T – Account ExamplesFormat, Cheat Sheet & Examples
Examples of T-Accounts
A T-account is a graphic representation of one of the General Ledger accounts.
T-accounts show the effect of journal entries on the accounts that are involved in the transaction.
The T-account is shaped like the letter T, and the account name goes on the line forming the top of the T.
The debits go on the left side of the T, and the credits go on the right side of the T.
Below, there are some examples of T-accounts, which will show how they are used.
These examples will include some of the most used T-accounts.
T-accounts are a way to visually show the journal entries that are entered in a business’s general ledger.
A T-account gets its name from the fact that it looks like the letter T.
Debits are recorded on the left side of the T, and credits are recorded on the right side.
Unfortunately, these examples won’t show all of the different possible T-accounts because there are just too many.
Ms. Wilson is renting space in a strip mall for her bakery business from Mr. Jones. Ms. Wilson received an invoice on October 31st for $4,000 for October’s rent.
On November 2nd, Ms. Wilson paid the $4,000 in rent. Mr. Jones makes the payment as well.
This example involves three accounts: the cash account, the rent expense account, and the accounts payable account.
The first transaction to record would be the initial invoice for $4,000.
For this transaction, rent expense would be debited for $4,000, and accounts payable would be credited for $4,000.
This records the expense as well as the liability to pay the expense.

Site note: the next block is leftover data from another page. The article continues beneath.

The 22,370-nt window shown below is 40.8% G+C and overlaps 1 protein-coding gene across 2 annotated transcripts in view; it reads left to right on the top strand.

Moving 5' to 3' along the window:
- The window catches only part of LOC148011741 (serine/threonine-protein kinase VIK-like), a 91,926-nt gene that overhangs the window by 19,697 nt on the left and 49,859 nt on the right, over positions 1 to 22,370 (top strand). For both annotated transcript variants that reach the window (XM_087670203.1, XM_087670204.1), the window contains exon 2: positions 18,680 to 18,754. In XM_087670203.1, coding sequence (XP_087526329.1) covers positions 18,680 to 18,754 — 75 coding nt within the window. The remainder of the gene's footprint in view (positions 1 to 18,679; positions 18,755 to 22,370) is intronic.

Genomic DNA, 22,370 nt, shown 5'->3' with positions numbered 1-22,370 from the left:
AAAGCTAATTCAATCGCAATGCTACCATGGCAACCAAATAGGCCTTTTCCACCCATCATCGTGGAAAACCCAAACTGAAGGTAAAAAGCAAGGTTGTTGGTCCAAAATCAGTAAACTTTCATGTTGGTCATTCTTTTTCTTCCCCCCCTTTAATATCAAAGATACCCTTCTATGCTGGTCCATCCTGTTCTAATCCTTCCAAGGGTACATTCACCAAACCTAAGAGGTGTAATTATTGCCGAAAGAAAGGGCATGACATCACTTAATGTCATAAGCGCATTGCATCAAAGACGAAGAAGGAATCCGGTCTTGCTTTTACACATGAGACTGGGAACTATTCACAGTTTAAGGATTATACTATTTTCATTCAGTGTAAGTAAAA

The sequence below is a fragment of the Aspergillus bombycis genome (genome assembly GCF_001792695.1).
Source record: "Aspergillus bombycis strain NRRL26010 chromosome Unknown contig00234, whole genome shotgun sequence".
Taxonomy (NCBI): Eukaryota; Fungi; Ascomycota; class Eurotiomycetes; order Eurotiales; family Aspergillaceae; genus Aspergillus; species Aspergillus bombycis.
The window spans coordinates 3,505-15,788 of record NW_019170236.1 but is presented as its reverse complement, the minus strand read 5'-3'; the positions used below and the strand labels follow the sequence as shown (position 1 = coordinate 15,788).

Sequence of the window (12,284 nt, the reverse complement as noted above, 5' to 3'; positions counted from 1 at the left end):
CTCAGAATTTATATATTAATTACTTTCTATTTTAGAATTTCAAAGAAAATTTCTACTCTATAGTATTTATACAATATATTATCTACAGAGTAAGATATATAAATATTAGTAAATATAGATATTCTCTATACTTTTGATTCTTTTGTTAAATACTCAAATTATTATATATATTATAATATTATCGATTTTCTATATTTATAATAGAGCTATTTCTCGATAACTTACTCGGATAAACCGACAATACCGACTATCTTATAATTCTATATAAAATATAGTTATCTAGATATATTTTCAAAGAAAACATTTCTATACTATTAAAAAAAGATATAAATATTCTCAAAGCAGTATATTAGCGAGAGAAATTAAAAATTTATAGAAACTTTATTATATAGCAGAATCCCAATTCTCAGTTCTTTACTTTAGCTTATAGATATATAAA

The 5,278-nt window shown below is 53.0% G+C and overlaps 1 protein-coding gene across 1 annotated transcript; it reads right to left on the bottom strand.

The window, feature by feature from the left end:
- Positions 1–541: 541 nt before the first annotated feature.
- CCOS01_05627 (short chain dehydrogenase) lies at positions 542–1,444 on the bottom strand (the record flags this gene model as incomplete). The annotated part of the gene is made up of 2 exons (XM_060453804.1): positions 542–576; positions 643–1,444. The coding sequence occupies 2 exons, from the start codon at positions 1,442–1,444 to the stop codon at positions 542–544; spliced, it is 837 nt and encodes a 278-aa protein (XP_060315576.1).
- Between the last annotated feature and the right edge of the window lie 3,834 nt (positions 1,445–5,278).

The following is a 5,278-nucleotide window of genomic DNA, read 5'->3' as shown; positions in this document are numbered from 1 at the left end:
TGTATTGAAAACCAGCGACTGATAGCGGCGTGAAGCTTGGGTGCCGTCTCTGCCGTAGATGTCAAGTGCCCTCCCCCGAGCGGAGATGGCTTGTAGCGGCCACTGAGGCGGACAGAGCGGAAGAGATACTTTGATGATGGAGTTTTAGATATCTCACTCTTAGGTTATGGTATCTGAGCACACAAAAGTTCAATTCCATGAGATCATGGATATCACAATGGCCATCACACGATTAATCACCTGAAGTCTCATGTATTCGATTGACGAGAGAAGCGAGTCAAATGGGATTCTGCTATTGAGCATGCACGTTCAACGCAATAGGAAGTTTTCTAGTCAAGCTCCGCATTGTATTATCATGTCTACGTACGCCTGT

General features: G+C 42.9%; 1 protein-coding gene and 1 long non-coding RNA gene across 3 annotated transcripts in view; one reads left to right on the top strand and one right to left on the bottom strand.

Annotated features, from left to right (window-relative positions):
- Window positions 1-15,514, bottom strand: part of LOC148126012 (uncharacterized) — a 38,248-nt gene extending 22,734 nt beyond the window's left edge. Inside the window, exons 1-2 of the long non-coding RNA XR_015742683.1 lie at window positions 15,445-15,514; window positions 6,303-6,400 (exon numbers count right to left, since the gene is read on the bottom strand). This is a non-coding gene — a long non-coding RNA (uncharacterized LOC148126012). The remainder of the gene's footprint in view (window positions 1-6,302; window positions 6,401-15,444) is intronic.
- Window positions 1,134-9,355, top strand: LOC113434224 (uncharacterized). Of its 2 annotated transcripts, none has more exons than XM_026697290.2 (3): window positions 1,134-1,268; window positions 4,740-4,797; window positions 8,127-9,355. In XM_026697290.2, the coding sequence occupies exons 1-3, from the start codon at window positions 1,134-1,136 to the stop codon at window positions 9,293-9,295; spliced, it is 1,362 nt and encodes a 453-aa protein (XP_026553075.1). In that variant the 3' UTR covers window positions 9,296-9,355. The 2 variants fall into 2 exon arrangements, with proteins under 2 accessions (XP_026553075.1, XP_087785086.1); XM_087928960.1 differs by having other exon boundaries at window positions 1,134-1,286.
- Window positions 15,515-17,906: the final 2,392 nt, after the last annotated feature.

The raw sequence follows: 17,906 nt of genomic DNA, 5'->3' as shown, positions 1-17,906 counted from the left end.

Once the rent is paid, accounts payable will be debited for $4,000, which will eliminate the liability, and cash will be credited for $4,000.
The credit to cash will lower the balance in the cash account.
Rent Expense Account
Accounts Payable Account
Ms. Baker started a tailoring business in February. Ms. Baker observed the transactions below.
Review the transactions and then record them.
These are the transactions for the month of February.
Post the journal entries first.
Then, prepare the T-accounts.
|02/02/2021||Ms. Baker took $400,000 from her funds and deposited it in the business’s account.|
|02/01/2021||She rented office space for $3,000 a month. The rent is due on the first of the month.|
|02/05/2021||Purchased furniture for $4,000|
|02/9/2021||Purchased equipment for $7,000|
|02/11/2021||Paid $500 for office expenses|
|02/19/2021||Mrs. Baker took $2,500 out of the business for personal expenses.|
|02/28/2021||Paid employee wages of $30,000|
Prepaid Rent Account
Office Expense Account
T-accounts are an account structure that shows the effect of journals entries on accounts.
These accounts are shaped like a T and are used in double-entry bookkeeping.
They show the debits on the left and the credits on the right.
T-accounts are not used on a regular basis due to the use of accounting software.
However, T-accounts are useful for understanding the effects of difficult transactions so as to avoid making any mistakes.
FundsNet requires Contributors, Writers and Authors to use Primary Sources to source and cite their work. These Sources include White Papers, Government Information & Data, Original Reporting and Interviews from Industry Experts. Reputable Publishers are also sourced and cited where appropriate. Learn more about the standards we follow in producing Accurate, Unbiased and Researched Content in our editorial policy.
Cerritos College "Analyzing Business Transactions Using T-accounts " Chapter 3. December 6, 2021
Oklahoma State University "Use Journal Entries to Record Transactions and Post to T-Accounts" Page 1 . December 6, 2021
Mercer County Community College "Analyzing Business Transactions Using T Accounts" Page 1 . December 6, 2021